The short answer is yes. But not so fast. The correct procedures must be followed. The Board needs to put owners on notice that from this point onward, the restriction that was previously unenforced will now be actively and evenly enforced. This is done through a Board resolution adopted at a duly noticed Board meeting. Association counsel should draft the resolution to ensure that the necessary language is included to begin properly enforcing the restriction(s) going forward.

The process of reviving a previously unenforced restriction comes from the case named Chattel Shipping and Investment, Inc. v. Brickell Place Condominium Association, Inc., 481 So.2d 29 (Fla. 3rd DCA 1985). In Chattel Shipping, the association’s declaration of condominium prohibited unit owners from enclosing their balconies without prior approval from the board. Multiple owners, nevertheless, enclosed their balconies without the requisite approval. The board, prompted by a letter from the city that the enclosures violated the city’s zoning ordinance, informed the owners that it would enforce the restriction and prohibit future balcony constructions. After this announcement, one unit owner, Chattel Shipping and Investment, Inc., enclosed its balcony. When the association secured a mandatory injunction requiring the removal of the balcony enclosure, the unit owner sought a reversal on the ground that the association had failed to require the dismantling of the other existing enclosures and thus was unequally and arbitrarily enforcing the restriction.

The Court rejected the owner’s argument, holding that the association could adopt and implement a uniform policy under which a building restriction will be enforced only prospectively without the enforcement of the same being deemed selective and arbitrary. Thus, the Chattel Shipping case stands for the proposition that an association can revive the enforcement of a restriction despite previous non-enforcement by notifying the members of the Board’s intent to prospectively enforce the restrictions.

The reason the Board needs to notify owners that it will begin to enforce a specific restriction going forward is to ensure that the Board is not selectively enforcing the restriction. When a Board seeks to enforce a restriction against an owner, if an owner can show that there are instances of the same violations that the Board has noticed and not acted upon, the owner may be able to show selective enforcement. For example, in White Egret Condominium, Inc. v. Franklin, 379 So. 2d 346 (Fla. 1979), the owner raised the defense that the association was selectively enforcing the restriction against children while allowing other families with children in other units. The Court agreed with the owner and did not enforce the restriction against this owner. The Chattel Shipping Resolution therefore acts to “reset” the enforcement of a restriction by stating that from the date of the resolution, the Board will begin to enforce the restriction.

There may be practical issues with beginning to enforce certain restrictions that were previously unenforced. For example, with the White Egret scenario above, the Board cannot reasonably expect that following the adoption of the resolution that owners with children would leave the condominium. Or if the previous boards have turned a blind eye to house cats or has not enforced the one-dog policy and now a number of owners have pets in violation of this restriction, the Board cannot reasonably expect that following the date of a resolution all owners with pets in violation will move or get rid of their pets.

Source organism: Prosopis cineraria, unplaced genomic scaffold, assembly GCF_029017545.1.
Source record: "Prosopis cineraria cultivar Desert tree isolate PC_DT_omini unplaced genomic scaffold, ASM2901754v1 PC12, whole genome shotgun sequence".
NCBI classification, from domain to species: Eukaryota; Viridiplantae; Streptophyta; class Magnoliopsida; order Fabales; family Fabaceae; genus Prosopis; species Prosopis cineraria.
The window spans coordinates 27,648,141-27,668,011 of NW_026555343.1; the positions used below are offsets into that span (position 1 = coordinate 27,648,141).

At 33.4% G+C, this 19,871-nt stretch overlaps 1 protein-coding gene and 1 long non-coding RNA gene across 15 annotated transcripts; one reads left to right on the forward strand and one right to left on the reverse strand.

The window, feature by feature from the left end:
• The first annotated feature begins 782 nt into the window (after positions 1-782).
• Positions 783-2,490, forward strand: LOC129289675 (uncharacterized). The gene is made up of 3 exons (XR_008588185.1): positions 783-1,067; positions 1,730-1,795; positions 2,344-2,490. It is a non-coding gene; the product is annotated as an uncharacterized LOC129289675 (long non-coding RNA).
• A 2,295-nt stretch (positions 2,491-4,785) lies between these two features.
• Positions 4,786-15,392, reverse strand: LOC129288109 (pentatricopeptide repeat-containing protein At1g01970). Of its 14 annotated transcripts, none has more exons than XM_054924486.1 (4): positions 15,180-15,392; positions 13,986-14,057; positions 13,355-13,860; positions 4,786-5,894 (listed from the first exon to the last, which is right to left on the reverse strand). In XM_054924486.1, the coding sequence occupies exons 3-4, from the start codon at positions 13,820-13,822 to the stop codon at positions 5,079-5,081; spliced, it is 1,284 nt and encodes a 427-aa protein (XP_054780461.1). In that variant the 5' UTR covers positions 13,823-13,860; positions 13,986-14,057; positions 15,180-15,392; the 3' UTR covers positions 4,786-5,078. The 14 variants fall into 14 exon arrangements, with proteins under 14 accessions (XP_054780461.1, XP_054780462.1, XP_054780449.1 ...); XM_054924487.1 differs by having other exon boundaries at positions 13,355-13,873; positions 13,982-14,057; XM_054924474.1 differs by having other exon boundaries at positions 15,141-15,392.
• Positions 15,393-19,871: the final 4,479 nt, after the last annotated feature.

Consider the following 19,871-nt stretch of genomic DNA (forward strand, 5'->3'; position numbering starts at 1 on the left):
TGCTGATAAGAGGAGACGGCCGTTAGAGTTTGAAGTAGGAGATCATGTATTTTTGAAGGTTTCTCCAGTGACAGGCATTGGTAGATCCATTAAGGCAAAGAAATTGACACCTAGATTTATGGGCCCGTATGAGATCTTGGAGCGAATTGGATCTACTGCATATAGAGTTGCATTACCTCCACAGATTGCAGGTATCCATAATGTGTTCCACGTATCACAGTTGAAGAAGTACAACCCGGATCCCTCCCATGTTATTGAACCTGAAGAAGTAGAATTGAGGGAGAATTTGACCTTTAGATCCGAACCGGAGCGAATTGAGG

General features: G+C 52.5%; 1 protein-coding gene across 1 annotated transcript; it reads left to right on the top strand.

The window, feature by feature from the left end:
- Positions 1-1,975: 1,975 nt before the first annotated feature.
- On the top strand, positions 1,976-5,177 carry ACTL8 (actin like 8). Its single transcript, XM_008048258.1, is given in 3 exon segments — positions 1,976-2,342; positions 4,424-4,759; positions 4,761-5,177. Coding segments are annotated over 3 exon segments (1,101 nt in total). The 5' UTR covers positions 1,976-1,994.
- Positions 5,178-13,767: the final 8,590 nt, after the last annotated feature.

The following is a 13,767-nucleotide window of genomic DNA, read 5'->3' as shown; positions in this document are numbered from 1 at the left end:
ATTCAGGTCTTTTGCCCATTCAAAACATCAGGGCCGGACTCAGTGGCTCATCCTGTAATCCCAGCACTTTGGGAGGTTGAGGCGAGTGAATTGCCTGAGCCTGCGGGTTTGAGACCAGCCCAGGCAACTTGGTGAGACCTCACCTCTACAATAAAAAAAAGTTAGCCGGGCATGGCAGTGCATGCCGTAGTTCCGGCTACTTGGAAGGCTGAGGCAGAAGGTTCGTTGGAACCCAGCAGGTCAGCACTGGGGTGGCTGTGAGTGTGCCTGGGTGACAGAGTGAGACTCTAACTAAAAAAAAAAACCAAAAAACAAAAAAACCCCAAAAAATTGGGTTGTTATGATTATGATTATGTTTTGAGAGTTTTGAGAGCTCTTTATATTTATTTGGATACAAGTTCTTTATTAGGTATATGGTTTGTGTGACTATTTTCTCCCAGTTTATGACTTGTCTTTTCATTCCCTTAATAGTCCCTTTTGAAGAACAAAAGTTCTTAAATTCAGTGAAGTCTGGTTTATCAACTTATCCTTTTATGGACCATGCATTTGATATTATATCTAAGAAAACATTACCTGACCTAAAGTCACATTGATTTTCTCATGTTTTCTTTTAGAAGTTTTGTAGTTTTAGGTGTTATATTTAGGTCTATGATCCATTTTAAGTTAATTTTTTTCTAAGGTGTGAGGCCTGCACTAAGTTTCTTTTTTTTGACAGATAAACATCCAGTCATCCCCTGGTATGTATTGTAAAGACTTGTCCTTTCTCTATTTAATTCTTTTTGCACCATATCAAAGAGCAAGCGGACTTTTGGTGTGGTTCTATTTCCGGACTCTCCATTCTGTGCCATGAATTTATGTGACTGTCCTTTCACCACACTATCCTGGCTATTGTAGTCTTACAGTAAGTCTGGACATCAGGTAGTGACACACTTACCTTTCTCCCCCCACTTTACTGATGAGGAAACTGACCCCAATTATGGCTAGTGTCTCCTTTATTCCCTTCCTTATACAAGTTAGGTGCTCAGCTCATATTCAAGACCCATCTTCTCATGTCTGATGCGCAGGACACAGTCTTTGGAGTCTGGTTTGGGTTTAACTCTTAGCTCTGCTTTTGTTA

In these cases, unlike temporary violations such as those of parking restrictions that the Board may begin to enforce against all owners immediately, the Board may need to adopt a “grandfather clause” as part of the restriction. “Grandfathering” allows owners or residents that are already doing something to continue doing so, even if they would be in violation of the new (or newly-enforced) restriction. Over time, there will be fewer and fewer exceptions to the restriction as grandfathered owners move away or pass. And eventually, the restrictions will apply to all owners and residents of the community, as subsequent purchasers in the community will be buying the units under constructive notice of the community’s restrictions. Such grandfather clauses should be carefully considered and only adopted in consultation with association counsel.

What about violations that involve permanent structures like the balcony enclosures in Chattel Shipping? Owners had enclosed their balconies without approval in violation of the documents. When resetting the enforcement of the violation, the Board did not require that these owners take down their enclosures, rather future balcony constructions were prohibited. This will usually need to be the case if owners reasonably relied on the Board’s failure to enforce a restriction. However, there are important exceptions. For example, if a new restriction to balcony enclosures is adopted by the association due to a need to protect the structural integrity of the building, the prior right to place items on the balcony will need to yield to the overriding safety considerations of the new rule. In such a case, the Board should obtain documentation of the overriding safety concerns, such as from an engineer’s report, before requiring owners to change structures that were previously allowed. Another example is if certain items are no longer code compliant, even if the equipment would ordinarily be entitled to grandfather status, the equipment should be brought up to code, if possible, or removed if rendered inoperable.

The Board should consult with counsel if it is facing issues with restrictions previously unenforced by prior boards. Association counsel can assist in reviving the restriction so that it is once again enforceable.


Karyan San Martano

Attorney at Law, Becker
Ft. Lauderdale | bio